In about a month, it will mark one year since the United States, and much of the world, went into a sudden “lock-down” that caused the most significant paradigm shift in business operations in a lifetime. While many of us had to “adapt” to working-from-home, overcoming the hurdles of access to data, phone-forwarding, necessary gear for Zoom meetings, cybersecurity and, let us face it, a comfortable place to work-at-home with chair, privacy and even some creature comforts, such as a stand-up desk. Twelve months later, we’ve made it our own. Some got there faster than others, but eventually, everyone adopted the work-from-home setup and acclimated to the new normal. So much so, employees started asking questions like, “Why can’t I always work from home?” In addition, employers started to consider the need for expensive office space. One thing is certain, the pandemic forced a new perspective on working, including an understanding of a collective loss of productivity when everyone is working from home.

Hybrid Work Arrangement

With a vaccine now available and a promise of mass inoculation by summer, the conversations about returning to the office – in one form or another – will begin to surface. It is fair to say at one point or another many of us will return to a form of office work at some point, even if it is a day or two a week. This means translating your work-from-home efficiency into a hybrid model that allows you to work from both locations without any loss of productivity. The setup at home that evolved over the past twelve months is not easily replicated in the office. Perhaps you bought things for yourself, such as a headset, seat cushion or a mobile phone stand. All these things made it a bit more comfortable or convenient to work-from-home, especially as you navigated kid’s remote learning, bandwidth hogging and family Zoom bombing. What once was an everyday routine will soon prove the necessary evil of trekking to the office with the assumption that you will remain just as efficient as before. To prepare, we assembled some tips to help you with the adjustment, maybe not the mental or emotional adjustments, but certainly some commonsense things you can do now to help yourself later.

Take A Workplace Assessment

Before the mandate to return to the office comes, conduct some research that will help you gain a valuable perspective into what lies ahead. This means talking to your employer and finding out about changes, such as safety protocols, distancing, mask wearing, testing requirements and equipment sharing. The CDC guidelines can help you formulate these questions ahead of any return will best prepare you and ensure you still are productive while at the office. 

Understand the Technology

In addition to workplace changes many firms adopted technology to help facilitate productivity and the required safety protocols. These include Voice Over IP (VoIP) phones with work-from-anywhere capability, greater cloud adoption for ubiquitous data access, increased cybersecurity practices like Multi-factor authentication and collaboration tools like Microsoft Teams. If you understand the technology implemented over the last year – and how to take advantage of it – you can position yourself for increased productivity and adoption when you return to the office.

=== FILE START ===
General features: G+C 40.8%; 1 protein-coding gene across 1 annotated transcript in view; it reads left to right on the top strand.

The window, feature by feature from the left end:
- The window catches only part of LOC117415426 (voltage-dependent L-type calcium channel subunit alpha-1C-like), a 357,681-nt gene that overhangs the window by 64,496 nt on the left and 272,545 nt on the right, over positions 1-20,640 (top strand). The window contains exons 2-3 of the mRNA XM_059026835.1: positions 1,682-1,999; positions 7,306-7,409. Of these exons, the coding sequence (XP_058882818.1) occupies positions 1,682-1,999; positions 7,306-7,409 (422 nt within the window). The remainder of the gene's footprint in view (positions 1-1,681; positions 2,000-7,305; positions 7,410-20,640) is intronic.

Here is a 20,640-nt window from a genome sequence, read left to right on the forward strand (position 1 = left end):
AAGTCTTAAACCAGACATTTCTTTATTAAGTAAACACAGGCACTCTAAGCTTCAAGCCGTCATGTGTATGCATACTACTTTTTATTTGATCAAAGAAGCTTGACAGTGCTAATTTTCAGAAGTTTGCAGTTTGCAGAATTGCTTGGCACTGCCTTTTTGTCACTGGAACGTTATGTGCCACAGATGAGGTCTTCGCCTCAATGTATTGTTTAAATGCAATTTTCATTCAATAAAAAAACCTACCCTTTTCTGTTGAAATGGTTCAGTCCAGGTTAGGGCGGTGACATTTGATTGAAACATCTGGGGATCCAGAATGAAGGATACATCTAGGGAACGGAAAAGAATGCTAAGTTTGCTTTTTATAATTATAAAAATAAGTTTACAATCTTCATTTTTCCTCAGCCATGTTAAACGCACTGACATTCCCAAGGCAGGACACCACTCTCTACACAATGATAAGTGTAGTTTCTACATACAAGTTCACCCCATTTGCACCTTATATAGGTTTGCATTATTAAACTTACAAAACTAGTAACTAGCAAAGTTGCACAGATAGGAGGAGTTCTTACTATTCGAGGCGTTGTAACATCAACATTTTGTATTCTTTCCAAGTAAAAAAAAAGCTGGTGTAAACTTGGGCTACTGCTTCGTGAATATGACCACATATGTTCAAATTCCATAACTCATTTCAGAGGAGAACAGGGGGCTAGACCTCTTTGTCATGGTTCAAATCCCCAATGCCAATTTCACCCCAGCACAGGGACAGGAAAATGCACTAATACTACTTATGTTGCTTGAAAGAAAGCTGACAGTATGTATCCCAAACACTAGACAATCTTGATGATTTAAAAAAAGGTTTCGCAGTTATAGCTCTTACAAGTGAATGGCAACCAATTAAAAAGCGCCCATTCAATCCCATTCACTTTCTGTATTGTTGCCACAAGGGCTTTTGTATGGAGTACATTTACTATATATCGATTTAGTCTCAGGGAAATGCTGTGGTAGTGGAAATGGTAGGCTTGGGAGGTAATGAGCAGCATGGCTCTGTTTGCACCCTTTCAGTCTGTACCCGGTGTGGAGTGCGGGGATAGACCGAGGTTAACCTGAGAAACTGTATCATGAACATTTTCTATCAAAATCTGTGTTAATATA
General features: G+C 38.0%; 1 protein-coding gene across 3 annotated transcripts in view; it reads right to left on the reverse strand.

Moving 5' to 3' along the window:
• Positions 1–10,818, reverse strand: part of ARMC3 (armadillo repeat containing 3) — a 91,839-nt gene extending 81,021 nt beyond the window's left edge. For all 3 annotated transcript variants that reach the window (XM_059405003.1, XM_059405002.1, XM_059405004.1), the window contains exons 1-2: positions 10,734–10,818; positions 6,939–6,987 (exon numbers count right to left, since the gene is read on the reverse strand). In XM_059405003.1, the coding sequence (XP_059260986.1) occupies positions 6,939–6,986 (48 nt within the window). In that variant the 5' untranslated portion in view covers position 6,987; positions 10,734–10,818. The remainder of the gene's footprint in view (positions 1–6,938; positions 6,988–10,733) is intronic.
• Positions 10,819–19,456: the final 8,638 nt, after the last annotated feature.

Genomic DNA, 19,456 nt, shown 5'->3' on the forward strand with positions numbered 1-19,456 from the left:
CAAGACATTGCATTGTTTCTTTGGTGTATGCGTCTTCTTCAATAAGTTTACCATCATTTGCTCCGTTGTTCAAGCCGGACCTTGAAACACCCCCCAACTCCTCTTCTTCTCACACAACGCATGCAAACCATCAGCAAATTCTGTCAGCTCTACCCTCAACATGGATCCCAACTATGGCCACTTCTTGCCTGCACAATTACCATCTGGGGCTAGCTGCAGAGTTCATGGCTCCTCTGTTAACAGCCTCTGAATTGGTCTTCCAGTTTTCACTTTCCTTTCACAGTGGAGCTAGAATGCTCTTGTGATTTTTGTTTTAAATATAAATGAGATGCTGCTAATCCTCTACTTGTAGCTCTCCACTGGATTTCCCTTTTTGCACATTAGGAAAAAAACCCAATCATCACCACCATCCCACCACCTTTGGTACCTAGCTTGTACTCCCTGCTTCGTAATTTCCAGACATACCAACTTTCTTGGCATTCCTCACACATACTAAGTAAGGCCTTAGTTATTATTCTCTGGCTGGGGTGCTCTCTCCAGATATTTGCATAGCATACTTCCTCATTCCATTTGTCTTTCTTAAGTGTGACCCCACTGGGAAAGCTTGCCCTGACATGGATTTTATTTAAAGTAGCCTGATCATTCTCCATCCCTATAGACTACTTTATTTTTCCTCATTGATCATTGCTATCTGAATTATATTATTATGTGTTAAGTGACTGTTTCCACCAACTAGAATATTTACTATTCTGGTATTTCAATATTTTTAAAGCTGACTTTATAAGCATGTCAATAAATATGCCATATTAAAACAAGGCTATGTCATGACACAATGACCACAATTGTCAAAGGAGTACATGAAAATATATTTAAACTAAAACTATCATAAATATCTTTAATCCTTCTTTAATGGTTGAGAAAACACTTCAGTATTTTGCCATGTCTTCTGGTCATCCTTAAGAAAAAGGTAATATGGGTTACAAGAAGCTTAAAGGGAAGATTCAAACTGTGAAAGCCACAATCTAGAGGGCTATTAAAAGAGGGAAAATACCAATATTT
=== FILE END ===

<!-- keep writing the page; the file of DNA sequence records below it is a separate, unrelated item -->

Understand What You Need to Stay Productive

Perhaps the high resolution monitor you have at home or vanity light you bought for Zoom, or maybe the phone stand you have on your home desk are things you became used to and contribute to your productivity. Identify whatever you believe is essential to your [new] work habits now and have the conversation with your employer about adopting them in the office when you return. Employers are also navigating this return to the office; imagine your clients are expecting you on a video Zoom call, but your computer in the office doesn’t have a camera. Do you pivot to your camera or request a webcam? The point is preparing your work environment ahead of time will save you time and frustration when you return to the office.

Prepare Yourself for Increased Security

Working from home, government aid and the adoption of new ways of doing business are all a dream come true for scammers and bad actors.

Cybercrime is on the rise and companies are forced to adopt increased security measures to protect their data, their clients and their money.

You may find the office environment has increased physical and logical security in place, such a security camera, stronger password protocols, multi-factor authentication and disabled USB drives. While this increased security may seem annoying and inconvenient, it is a particularly important step toward protecting the company and customers alike. Embrace the new security and use it to your advantage to stay safe and efficient. The return of employees to the workplace will vary by organization but will undoubtably occur in waves. Driven by business demands, risk categories and/or operational requirements, companies will approach the return in different ways. Employees may return to the office for a time while the organization determines the extent of remote work opportunities based on personal preferences and business demands. 

Our team is constantly testing to identify the latest security challenges, changes and best practices to keep you safe and informed. We are always ready to assist you. Contact us.

7 views0 comments